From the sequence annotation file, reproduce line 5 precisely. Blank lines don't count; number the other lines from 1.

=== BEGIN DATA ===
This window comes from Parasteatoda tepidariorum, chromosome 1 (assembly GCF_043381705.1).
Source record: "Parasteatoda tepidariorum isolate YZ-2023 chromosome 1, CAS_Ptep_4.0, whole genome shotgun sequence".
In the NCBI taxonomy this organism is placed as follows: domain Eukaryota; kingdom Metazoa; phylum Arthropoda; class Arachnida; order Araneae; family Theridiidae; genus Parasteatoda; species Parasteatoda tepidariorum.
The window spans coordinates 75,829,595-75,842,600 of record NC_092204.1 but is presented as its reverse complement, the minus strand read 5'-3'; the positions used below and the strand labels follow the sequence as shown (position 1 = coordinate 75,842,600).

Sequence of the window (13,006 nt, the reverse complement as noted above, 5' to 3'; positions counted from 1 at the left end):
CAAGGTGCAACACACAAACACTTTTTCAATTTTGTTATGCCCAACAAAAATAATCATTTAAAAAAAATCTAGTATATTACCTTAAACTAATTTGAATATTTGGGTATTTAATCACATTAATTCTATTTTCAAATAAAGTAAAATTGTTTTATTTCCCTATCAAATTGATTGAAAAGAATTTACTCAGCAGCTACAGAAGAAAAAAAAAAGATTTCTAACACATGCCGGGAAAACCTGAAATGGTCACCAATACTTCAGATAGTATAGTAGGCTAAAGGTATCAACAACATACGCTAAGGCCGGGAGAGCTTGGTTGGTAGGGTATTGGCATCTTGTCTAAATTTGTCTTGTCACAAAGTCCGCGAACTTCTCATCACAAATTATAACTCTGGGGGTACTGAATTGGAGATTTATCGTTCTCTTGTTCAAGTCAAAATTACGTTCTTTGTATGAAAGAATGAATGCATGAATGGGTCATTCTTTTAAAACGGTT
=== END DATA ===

Sequence of the window (13,006 nt, the reverse complement as noted above, 5' to 3'; positions counted from 1 at the left end):